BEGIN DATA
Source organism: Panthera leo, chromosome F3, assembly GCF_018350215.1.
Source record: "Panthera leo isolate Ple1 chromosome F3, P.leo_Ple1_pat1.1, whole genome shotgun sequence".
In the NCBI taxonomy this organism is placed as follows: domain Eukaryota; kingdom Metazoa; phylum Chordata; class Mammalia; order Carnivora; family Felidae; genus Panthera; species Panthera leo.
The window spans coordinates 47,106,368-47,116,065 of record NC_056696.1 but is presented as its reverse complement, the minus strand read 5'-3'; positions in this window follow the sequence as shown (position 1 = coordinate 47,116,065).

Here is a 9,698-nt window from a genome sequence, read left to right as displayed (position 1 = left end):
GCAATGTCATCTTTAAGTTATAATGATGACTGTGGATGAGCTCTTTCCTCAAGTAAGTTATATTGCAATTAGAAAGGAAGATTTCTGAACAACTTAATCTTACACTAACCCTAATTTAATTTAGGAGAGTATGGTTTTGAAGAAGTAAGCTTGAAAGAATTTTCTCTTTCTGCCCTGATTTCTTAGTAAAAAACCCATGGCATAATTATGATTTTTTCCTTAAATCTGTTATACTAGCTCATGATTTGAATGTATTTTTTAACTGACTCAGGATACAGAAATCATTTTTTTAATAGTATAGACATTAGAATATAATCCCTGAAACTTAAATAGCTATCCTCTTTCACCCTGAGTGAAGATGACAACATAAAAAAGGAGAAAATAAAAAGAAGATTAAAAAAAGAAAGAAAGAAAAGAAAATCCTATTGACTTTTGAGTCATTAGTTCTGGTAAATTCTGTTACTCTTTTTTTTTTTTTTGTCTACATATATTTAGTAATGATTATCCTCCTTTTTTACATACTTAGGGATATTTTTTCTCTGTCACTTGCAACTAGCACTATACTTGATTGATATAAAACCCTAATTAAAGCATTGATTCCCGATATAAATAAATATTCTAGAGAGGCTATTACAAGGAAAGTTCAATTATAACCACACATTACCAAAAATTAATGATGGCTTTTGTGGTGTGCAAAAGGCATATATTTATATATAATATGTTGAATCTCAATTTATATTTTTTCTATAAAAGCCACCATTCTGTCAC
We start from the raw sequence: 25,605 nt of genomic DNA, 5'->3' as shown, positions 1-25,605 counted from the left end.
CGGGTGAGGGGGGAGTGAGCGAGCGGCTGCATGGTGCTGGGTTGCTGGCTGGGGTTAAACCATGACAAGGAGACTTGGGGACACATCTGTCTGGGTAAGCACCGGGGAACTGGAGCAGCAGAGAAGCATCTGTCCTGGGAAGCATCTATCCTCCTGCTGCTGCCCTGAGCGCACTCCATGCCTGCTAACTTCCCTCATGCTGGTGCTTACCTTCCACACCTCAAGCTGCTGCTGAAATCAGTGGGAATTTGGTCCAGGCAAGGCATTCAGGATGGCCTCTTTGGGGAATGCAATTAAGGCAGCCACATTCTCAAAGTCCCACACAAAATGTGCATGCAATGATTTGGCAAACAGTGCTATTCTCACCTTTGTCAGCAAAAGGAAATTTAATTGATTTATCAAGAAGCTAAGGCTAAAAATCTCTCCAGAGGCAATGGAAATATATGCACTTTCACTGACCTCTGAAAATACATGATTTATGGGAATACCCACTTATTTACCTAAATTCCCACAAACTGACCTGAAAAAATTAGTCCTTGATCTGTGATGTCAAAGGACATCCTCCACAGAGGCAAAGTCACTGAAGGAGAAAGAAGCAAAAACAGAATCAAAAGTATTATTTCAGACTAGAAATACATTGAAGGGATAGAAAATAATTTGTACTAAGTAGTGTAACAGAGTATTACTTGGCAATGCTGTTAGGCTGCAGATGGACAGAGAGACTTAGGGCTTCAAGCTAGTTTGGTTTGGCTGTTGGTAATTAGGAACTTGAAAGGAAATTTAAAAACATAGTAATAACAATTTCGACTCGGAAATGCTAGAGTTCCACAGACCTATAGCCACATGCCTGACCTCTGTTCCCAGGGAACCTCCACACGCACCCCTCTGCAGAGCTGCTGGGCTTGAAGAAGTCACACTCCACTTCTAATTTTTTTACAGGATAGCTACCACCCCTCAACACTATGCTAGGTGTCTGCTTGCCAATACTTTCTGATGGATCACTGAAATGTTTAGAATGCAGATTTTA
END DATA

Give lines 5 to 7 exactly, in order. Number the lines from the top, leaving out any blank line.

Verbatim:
Here is a 9,698-nt window from a genome sequence, read left to right as displayed (position 1 = left end):
GCAATGTCATCTTTAAGTTATAATGATGACTGTGGATGAGCTCTTTCCTCAAGTAAGTTATATTGCAATTAGAAAGGAAGATTTCTGAACAACTTAATCTTACACTAACCCTAATTTAATTTAGGAGAGTATGGTTTTGAAGAAGTAAGCTTGAAAGAATTTTCTCTTTCTGCCCTGATTTCTTAGTAAAAAACCCATGGCATAATTATGATTTTTTCCTTAAATCTGTTATACTAGCTCATGATTTGAATGTATTTTTTAACTGACTCAGGATACAGAAATCATTTTTTTAATAGTATAGACATTAGAATATAATCCCTGAAACTTAAATAGCTATCCTCTTTCACCCTGAGTGAAGATGACAACATAAAAAAGGAGAAAATAAAAAGAAGATTAAAAAAAGAAAGAAAGAAAAGAAAATCCTATTGACTTTTGAGTCATTAGTTCTGGTAAATTCTGTTACTCTTTTTTTTTTTTTTGTCTACATATATTTAGTAATGATTATCCTCCTTTTTTACATACTTAGGGATATTTTTTCTCTGTCACTTGCAACTAGCACTATACTTGATTGATATAAAACCCTAATTAAAGCATTGATTCCCGATATAAATAAATATTCTAGAGAGGCTATTACAAGGAAAGTTCAATTATAACCACACATTACCAAAAATTAATGATGGCTTTTGTGGTGTGCAAAAGGCATATATTTATATATAATATGTTGAATCTCAATTTATATTTTTTCTATAAAAGCCACCATTCTGTCAC
We start from the raw sequence: 25,605 nt of genomic DNA, 5'->3' as shown, positions 1-25,605 counted from the left end.